Jay McInerney is reviewing wine for the Wall Street Journal. Bret Easton Ellis is in post-production on The Canyons, a film he wrote that stars Lindsay Lohan opposite porn star James Deen. Meanwhile, Tama Janowitz, the third corner of the pop-lit trinity that defined New York in the ’80s, is now living in Ithaca as she tends to her eight poodles, two horses and one ailing mother.
Wait, eight poodles?
“It was part of a midlife nervous breakdown,” the Slaves of New York author told the Transom. “I kept thinking, one made me happy so I should get another one. Then I was going to start showing them as a hobby, but that world is too dreadful to contemplate. Then I thought I’d breed them and that would give me a nice income. Then I wound up with eight of them, and I couldn’t bring myself to sell them. They’re all spayed and neutered now.”
Ms. Janowitz made a rare trip downstate last week for a dinner party hosted by Wantful, a new gifting site flush with $5.5 million in VC funding that wanted to introduce itself in splashy fashion to the likes of gallerist Tony Shafrazi, actress Rain Phoenix and Ms. Janowitz, along with her husband Tim Hunt, a print and photographic agent for the Warhol Foundation.
The party—also sponsored by the Cool Hunting website—was at 632 Hudson, a new event space that looks like the home of an overfunded bohemian eccentric. We found ourselves sharing a bench at the dining table with Ms. Janowitz and three others, a slightly awkward setup when it came to eating soup or ducking out to the bathroom. After the bench-sitters failed in several attempts to scootch the seat forward en masse on a count of three, Ms. Janowitz sat back and resignedly brought the bowl of Fat Radish pumpkin soup to her chest.
Ms. Janowitz, by her own admission, has been a bit depressed up in Ithaca, sorting through a lifetime of books, poems, coverless Harper’s magazines from the 1890s and Frank Zappa LPs piled high in the home of her mother, a retired Cornell English professor.
She didn’t look the slightest bit glum at the gathering, however, gamely posing for party pics in a shimmery red pantsuit and gold disco boots, her hair a big, punky platinum shag with taupe tips, in homage to Debbie Harry. We guessed that Ms. Janowitz did not achieve that look at an Ithaca salon. “No, I did it myself,” she said, explaining her technique: “You dump the whole bottle of color on your head, and you sit there until it’s done.” Ms. Janowitz had taken the Cornell bus down to the party, held just a few blocks away from the converted 10-by-13-foot meat refrigerator where she wrote Slaves of New York, her 1986 collection of stories about 20-something artists trying to make it in Manhattan.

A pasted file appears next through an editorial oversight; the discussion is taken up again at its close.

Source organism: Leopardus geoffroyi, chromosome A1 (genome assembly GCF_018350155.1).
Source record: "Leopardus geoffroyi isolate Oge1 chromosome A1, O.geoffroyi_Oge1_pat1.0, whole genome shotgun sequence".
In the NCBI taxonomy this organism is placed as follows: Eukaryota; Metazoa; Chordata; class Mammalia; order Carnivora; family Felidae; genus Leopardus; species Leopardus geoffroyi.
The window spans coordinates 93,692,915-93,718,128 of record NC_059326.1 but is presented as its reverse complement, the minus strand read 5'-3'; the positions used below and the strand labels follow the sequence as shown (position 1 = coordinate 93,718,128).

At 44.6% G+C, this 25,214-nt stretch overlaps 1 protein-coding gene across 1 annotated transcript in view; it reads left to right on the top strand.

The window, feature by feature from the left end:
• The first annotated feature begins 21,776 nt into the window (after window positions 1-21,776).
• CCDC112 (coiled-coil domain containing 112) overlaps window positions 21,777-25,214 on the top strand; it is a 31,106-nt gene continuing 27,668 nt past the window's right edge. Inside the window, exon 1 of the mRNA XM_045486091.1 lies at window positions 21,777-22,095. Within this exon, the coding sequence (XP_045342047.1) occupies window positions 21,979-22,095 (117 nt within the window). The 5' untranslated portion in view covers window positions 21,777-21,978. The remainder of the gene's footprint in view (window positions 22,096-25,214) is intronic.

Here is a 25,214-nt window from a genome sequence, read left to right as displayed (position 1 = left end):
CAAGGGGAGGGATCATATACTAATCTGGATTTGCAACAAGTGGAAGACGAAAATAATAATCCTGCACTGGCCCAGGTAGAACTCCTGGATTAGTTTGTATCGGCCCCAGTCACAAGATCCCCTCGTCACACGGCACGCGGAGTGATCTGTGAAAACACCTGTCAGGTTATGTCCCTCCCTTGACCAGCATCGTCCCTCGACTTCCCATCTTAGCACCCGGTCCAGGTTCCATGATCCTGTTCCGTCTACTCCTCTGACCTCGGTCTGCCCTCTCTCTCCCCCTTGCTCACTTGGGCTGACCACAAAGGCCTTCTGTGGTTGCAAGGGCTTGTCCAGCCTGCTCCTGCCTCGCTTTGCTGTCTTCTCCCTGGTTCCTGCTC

Speaking to her now, you get the sense that even a meat refrigerator would beat the lonely chill of Ithaca, where “the men are all unemployed and the women are all supporting huge families by working in nursing homes,” she said. Plus, the kitchen in her mother’s home—once a gardener’s cottage for a mansion long since torn down—has not been renovated since the 1940s, by her account. “Instead of a dishwasher, there’s a radiator under this tiny enamel sink.”
Ms. Janowitz hasn’t lived in Manhattan since she moved to Prospect Heights, Brooklyn, 14 years ago, along with Mr. Hunt and their daughter, Willow. That borough, of course, is the inspiration for another writer credited with capturing the grand aspirations and romantic woes of young New York.
We asked our dining companion what she thought of comparisons between herself and Lena Dunham, the Girls auteur and soon-to-be-$3.7-million author. “I don’t know who she is,” Ms. Janowitz said. “I only know about deer hunting.”